They arrived to biting wind and rain but star quality shone through
Barack and Michelle Obama are greeted at Dublin Airport by Tanaiste Eamon Gilmore and his wife Carol Hanney. PADDY CUMMINS/COLLINSPresident Obama and Mary McAleese at the Aras.
AIR Force One broke through the grey skies looming over Dublin as US President Barack Obama's arrival was heralded by gale-force winds and biting rain.
It was a fitting metaphor, perhaps, for the occasion.
As we are painfully aware, a cloud has enveloped the country in recent times, leaving us praying the charismatic US president would bring some of those magic messages of hope to lift the gloom.
And he didn't disappoint.
Mr Obama and his glamorous wife Michelle seemed impervious to the miserable conditions that greeted them as they stepped off the famous presidential plane at 9.40am, 12 minutes after it landed.
Within seconds, Mrs Obama's carefully coiffed hair was in disarray, but she didn't appear to be bothered in the slightest.
Waving to the waiting media and wearing a broad smile, she clasped her husband's hand and the pair descended the steps to Irish soil, where they were greeted by Tanaiste Eamon Gilmore and his wife Carol Hanney.
There were handshakes and hugs for US Ambassador Dan Rooney and his wife Patricia, while Dublin Airport Authority (DAA) chief executive Declan Collier also got the Obama treatment.
The president was dressed in a dark suit, white shirt and mauve tie, while the first lady wore a black, white and grey checked dress and fitted black jacket.
A busy day lay ahead, and the visitors were quickly taken to the waiting presidential helicopter, known as Marine One, before being whisked away to Aras an Uachtarain for a courtesy call with President Mary McAleese -- the first appointment of the day.
In all, Mr Obama was in the open air of the airport for just one minute. But in that time he displayed the star quality so associated with his predecessor -- and Ireland's favourite US president to date -- John F Kennedy.
More than 50 members of the media were on hand to catch the first glimpse of Mr Obama before he embarked on his whirlwind visit, the seventh time a sitting US president has visited us. Everyone wanted to catch a glimpse of the man who had electrified American politics and urged everyone to "dare to dream".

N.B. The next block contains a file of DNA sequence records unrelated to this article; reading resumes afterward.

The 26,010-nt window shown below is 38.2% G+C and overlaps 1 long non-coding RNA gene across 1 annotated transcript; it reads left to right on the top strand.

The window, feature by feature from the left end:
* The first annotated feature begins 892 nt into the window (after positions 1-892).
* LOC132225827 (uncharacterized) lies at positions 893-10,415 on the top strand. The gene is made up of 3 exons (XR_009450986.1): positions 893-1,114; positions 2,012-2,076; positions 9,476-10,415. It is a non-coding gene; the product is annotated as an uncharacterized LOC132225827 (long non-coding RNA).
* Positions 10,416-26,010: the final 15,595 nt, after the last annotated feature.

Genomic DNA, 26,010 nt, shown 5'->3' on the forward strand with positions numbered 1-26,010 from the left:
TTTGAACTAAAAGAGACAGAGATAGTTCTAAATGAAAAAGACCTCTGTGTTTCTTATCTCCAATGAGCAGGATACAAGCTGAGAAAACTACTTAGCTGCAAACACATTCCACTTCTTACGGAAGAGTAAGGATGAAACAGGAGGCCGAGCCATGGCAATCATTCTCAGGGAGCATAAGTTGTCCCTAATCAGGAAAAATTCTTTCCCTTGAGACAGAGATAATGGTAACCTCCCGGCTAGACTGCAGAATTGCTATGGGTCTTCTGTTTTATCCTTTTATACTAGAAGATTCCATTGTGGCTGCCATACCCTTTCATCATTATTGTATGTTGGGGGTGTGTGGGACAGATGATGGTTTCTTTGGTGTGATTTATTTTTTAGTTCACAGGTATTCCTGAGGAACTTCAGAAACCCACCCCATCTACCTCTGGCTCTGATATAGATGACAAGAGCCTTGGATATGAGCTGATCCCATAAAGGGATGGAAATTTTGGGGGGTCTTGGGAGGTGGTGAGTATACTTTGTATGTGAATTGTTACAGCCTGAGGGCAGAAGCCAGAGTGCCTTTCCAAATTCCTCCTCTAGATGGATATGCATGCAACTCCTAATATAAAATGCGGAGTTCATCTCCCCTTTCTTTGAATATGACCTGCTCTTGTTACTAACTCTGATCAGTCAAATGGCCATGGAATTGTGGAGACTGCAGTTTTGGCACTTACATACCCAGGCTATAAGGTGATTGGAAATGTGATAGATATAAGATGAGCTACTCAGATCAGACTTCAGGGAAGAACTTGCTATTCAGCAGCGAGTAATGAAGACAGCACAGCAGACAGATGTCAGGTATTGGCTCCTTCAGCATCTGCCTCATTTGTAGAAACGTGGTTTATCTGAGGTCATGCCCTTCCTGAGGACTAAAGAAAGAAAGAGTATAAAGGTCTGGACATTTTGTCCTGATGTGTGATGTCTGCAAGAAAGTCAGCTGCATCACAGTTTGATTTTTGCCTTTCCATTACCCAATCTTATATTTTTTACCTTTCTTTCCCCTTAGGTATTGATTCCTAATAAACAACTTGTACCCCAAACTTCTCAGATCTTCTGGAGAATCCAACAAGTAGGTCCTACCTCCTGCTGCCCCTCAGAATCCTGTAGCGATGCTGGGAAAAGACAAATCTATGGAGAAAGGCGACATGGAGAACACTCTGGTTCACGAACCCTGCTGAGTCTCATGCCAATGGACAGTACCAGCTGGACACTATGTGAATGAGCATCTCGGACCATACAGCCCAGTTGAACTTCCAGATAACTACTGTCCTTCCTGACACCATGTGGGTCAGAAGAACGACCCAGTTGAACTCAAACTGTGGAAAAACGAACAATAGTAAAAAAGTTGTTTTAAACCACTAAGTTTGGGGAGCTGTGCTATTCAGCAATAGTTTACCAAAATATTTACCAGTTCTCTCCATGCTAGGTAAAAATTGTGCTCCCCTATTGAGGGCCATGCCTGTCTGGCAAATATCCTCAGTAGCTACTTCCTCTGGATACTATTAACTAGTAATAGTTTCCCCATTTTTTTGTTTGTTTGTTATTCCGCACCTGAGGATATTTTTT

TV crews, photographers and reporters had gathered in Dublin Castle at 5.30am before being bussed to the airport.
An advance team of officials and Secret Service agents took up residence at the airport 10 days ago, liaising with gardai, airport police and members of the Defence Forces to ensure the president and first lady would be safe on arrival. All airport staff working on or near the runway were put through rigorous security checks. A base camp was set up on an isolated part of the airport known as the west apron, and US military helicopters arrived last week.
Heavily armed soldiers with ground-to-air missiles, armoured 4x4s with heavy machine guns and personnel carriers have patrolled and guarded the airport perimeter since last week, with all plane-spotters banned from their usual watching posts.
For a 15-minute interval there was no traffic at the airport apart from the presidential jet and helicopter.
But despite all the security, the airport was abuzz with excitement during preparations for the high-profile visit.
Then, finally, the presidential couple arrived when Air Force One touched down at 9.28am. It took seven minutes to park, and was immediately surrounded by more than two dozen Secret Service agents.
At 9.40am, the couple emerged. A minute later, they were in Marine One and the official visit had begun.
The president had arrived.
Irish Independent Supplement